September 13, 2011

Here Be Dragons?

        I was thinking about maps and unexplored territory the other day, and the exciting and romantic phrase "Here be dragons" signifying the terror and wonder and limitless possibility of the unknown…  Only it turns out that the saying "Here be dragons" is almost as fictional as the dragons themselves.  Apparently there exists only one old map with the phrase.  The Hunt-Lenox Globe from around 1503-1510 has the Latin HIC SVNT DRACONES on the eastern coast of Asia.  (Alas, not visible in any photo I could find.)  Whether the phrase was ever intended to refer to actual dragons is also a subject of debate.  Clearly this was not a phrase medieval cartographers used to describe the unknown.  So, what's the deal with the dragons in unexplored territory?  And how did the myth of "Here be dragons" arise?
        For the first question, there are certainly a fair number of ancient, medieval, and renaissance maps with pictures of dragons, mythical beasts, or real beasts that seemed every bit as fantastic as dragons to people at the time.  For example, elephants and walruses both feature on maps as strange, monstrous creatures inhabiting exotic territories.  It seems that the earliest map we know of with a proper dragon on it was the Ebstorf map from the 13th century.  (The dragon has the company of a basilisk and some other strange critter, too.)  The Ebstorf map was made from 30 goatskins and measured 3.6m x 3.6 m - That's a serious map.  It was destroyed in the bombing of Hanover during WWII, but luckily there were at least several photographs and reproductions of it that had been made before it was lost forever, just one more casualty of war.
        Another nice example is the "Carta Marina" of Scandinavia (1539), which has a wealth of fabulous monsters in the oceans, plus a beautiful wyvern way in the north (in the upper right of this detail).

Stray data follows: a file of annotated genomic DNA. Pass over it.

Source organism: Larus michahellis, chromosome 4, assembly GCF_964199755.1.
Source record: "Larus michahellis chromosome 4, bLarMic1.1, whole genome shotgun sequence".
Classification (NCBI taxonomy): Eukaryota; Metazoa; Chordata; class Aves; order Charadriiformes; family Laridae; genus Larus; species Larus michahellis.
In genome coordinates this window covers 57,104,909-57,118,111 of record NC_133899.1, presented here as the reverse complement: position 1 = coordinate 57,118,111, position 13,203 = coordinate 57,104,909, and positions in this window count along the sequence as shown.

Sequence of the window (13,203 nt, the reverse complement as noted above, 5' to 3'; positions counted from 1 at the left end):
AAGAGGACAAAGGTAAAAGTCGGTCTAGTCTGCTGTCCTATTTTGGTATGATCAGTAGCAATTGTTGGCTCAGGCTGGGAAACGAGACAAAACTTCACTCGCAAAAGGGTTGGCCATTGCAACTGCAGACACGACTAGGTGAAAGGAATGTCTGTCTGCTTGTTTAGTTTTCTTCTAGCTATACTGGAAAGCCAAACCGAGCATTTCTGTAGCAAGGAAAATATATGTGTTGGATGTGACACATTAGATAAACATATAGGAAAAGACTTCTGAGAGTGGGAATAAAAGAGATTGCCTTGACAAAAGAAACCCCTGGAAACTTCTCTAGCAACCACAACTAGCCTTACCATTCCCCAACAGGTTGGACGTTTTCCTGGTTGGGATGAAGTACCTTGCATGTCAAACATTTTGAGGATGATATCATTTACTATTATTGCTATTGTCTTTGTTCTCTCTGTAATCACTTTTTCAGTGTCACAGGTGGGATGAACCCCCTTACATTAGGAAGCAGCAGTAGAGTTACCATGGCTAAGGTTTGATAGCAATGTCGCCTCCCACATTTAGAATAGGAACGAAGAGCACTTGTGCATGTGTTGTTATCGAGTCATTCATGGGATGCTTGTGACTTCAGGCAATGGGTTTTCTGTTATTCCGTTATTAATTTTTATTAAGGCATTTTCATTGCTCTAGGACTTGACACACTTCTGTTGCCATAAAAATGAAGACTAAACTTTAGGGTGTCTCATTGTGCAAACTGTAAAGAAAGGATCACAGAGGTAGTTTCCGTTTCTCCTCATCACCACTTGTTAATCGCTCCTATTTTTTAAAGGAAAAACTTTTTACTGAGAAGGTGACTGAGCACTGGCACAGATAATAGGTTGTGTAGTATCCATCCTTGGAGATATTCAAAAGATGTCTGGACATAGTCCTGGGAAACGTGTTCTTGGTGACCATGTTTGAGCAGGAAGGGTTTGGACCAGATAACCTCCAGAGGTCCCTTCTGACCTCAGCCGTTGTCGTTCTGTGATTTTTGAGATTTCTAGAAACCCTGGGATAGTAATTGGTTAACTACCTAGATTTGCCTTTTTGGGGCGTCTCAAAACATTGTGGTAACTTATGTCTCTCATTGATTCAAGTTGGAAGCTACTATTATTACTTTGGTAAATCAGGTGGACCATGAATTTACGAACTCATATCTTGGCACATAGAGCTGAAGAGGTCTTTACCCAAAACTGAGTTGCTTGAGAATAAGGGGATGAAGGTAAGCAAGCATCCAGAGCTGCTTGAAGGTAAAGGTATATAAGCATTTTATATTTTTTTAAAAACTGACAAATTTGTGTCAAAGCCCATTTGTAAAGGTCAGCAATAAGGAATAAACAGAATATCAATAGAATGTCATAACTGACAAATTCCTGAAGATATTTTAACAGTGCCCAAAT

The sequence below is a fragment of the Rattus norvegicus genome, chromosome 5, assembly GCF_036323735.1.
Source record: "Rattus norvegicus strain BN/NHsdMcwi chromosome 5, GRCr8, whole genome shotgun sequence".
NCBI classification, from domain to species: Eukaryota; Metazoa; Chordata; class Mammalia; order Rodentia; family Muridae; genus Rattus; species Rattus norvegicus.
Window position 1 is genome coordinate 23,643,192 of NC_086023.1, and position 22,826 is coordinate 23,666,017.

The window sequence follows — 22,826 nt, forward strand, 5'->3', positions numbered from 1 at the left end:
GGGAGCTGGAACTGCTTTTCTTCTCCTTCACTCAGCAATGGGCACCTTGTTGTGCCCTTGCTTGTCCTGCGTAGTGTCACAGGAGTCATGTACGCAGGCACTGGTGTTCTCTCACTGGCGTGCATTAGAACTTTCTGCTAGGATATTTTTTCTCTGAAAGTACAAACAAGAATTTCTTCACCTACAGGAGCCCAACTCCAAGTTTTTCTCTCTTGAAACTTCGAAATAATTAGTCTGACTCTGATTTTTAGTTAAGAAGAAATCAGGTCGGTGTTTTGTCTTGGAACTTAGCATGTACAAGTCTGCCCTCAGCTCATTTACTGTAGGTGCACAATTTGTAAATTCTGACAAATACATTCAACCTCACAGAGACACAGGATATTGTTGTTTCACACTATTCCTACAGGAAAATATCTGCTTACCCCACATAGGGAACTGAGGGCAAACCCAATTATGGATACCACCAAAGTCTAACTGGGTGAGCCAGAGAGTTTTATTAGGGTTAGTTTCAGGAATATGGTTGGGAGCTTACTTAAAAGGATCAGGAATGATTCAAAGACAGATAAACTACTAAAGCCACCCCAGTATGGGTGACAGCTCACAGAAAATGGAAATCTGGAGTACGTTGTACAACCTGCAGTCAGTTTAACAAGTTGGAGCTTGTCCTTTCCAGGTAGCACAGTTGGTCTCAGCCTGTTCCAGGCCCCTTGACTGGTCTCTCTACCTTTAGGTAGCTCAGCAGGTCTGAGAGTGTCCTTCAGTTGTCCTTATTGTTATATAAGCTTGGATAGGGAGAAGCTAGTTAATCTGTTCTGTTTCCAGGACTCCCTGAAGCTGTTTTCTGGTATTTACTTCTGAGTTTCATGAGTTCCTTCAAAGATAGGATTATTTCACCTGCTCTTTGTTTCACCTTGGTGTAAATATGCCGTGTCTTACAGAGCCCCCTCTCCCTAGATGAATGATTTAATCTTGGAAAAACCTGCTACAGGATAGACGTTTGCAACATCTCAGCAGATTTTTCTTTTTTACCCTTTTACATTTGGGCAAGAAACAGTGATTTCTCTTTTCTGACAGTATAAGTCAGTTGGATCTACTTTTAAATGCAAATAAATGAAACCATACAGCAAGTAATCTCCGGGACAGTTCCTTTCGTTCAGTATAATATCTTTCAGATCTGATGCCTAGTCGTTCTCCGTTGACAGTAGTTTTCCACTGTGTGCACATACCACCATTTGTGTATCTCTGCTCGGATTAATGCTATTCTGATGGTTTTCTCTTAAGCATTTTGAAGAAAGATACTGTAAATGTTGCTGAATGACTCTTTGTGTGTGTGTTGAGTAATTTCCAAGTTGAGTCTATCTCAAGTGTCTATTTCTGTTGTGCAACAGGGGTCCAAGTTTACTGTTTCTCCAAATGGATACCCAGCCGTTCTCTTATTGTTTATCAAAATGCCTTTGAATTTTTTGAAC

But the question of where the "Here be dragons" myth came from turns out to be a mystery.  Apparently no one can explain it!  There is a nice summary of the question by Erin C. Blake.  I find it fascinating that something can have such a hold on the popular imagination without any apparent source!  Of course the idea that this phrase was common on ancient maps must have gotten started somewhereSomeone must have started the rumor…  but apparently no one's tracked it down.
        There's one final twist to the story.  According to Wikipedia, ancient Roman and Medieval maps actually had unexplored areas marked HIC SVNT LEONES - "Here are lions" - as a warning of unknown perils.  Several sources mention this, and "Here be lions" seems to be a well-known phrase in Europe (although I'd never heard it before), just as everyone knows "Here be dragons..."  But this is the thing -- nobody seems to mention many actual examples of maps that warn of lions in unexplored lands.  I wonder whether the lions might be almost as mythical as the dragons.  Better just stick with Terra Incognita if you want to be safe… But if you want to be enticing, I say go with dragons!

[Pictures: "Hunt-Lenox Globe," engraved copper, c. 1503-1510, (collection of the New York Public Library);
detail from the "Ebstorf map" (reproduction), ink on goatskin, 13th c;
detail from the "Carta Marina" by Olaus Magnus, woodcut, 1539 (collection of the Uppsala University Library);
detail from the "Anglo-Saxon Mappa Mundi," ink on parchment, c 1025-1050, (collection of the British Library).]

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